Oct 2, 2009

Texas governor slows execution investigation

Texas Gov. Rick Perry removed three people from a specially appointed forensic science commission just two days before it was set to hear expert testimony disputing much of the evidence used in the trial of a Texas man found guilty of murder and later executed.

From the Dallas Morning News:
The hearing of the Texas Forensic Science Commission, scheduled for Friday in Irving, was abruptly canceled by the new chairman the governor chose, Williamson County District Attorney John Bradley. He is considered one of the most conservative, hard-line prosecutors in Texas.

The commission was to hear from Baltimore-based Craig Beyler, a nationally recognized fire expert, who had been hired by the panel to review the Cameron Todd Willingham case. Beyler's long-anticipated report, released in August, called the Willingham fire investigation slipshod and based on wives' tales about how fire behaves and possible arson evidence.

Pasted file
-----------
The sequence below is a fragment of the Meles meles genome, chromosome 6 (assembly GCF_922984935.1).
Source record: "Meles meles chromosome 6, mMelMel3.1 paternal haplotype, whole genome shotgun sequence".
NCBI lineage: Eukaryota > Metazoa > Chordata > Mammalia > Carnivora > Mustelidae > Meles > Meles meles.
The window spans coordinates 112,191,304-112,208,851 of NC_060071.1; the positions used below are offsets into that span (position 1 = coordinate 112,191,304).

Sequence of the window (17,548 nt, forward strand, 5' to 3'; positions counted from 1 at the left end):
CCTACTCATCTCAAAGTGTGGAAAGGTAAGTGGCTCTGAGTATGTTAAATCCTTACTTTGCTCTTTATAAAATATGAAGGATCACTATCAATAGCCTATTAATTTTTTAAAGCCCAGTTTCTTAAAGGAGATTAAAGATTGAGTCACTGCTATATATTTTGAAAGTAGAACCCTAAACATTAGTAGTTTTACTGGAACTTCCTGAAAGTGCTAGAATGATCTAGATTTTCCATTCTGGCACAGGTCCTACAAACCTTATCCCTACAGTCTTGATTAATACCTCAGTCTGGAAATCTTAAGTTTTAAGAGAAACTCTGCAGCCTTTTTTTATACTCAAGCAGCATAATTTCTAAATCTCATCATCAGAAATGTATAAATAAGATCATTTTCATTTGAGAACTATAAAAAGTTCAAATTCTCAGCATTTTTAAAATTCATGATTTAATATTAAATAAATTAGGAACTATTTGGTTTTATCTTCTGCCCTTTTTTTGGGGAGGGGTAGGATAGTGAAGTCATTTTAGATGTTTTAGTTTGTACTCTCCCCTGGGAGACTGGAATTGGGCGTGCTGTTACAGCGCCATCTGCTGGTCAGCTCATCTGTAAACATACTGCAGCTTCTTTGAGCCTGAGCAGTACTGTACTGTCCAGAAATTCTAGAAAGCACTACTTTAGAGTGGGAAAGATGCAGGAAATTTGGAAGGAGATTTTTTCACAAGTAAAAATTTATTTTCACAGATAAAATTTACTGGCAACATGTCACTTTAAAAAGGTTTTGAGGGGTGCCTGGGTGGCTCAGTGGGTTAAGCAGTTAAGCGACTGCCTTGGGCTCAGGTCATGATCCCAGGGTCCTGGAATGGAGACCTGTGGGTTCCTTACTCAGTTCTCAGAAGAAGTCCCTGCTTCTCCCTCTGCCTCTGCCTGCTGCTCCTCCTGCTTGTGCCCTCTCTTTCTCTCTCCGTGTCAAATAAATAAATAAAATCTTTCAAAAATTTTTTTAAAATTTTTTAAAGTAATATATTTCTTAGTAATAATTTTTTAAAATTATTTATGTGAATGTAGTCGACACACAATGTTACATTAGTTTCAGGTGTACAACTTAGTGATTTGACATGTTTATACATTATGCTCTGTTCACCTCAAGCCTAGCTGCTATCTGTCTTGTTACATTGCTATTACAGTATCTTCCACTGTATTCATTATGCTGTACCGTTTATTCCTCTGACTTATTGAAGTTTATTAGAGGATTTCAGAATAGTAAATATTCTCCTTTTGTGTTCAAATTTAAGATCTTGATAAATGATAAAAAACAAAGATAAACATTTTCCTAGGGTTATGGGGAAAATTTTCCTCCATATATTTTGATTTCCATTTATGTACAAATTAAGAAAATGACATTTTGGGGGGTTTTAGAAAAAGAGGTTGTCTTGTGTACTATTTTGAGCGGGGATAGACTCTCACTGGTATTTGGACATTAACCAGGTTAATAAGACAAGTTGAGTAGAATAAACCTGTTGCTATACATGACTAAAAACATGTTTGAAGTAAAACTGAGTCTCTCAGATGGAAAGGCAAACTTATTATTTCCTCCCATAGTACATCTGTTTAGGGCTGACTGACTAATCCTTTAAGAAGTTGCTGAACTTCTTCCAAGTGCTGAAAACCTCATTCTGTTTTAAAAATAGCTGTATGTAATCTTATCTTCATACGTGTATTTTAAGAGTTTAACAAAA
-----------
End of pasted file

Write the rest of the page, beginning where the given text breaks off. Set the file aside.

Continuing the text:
A recent New Yorker story looked into the 1991 case and also found serious flaws in the evidence used to convict Willingham of murdering his three daughters by lighting their house on fire. Included was a report from another arson expert who said investigators relied shoddy technique and discredited methodology to conclude the fire was intentionally set. That report, done after the trial but before the execution, went to Texas authorities and was included in the clemency plea sent to Gov. Perry.

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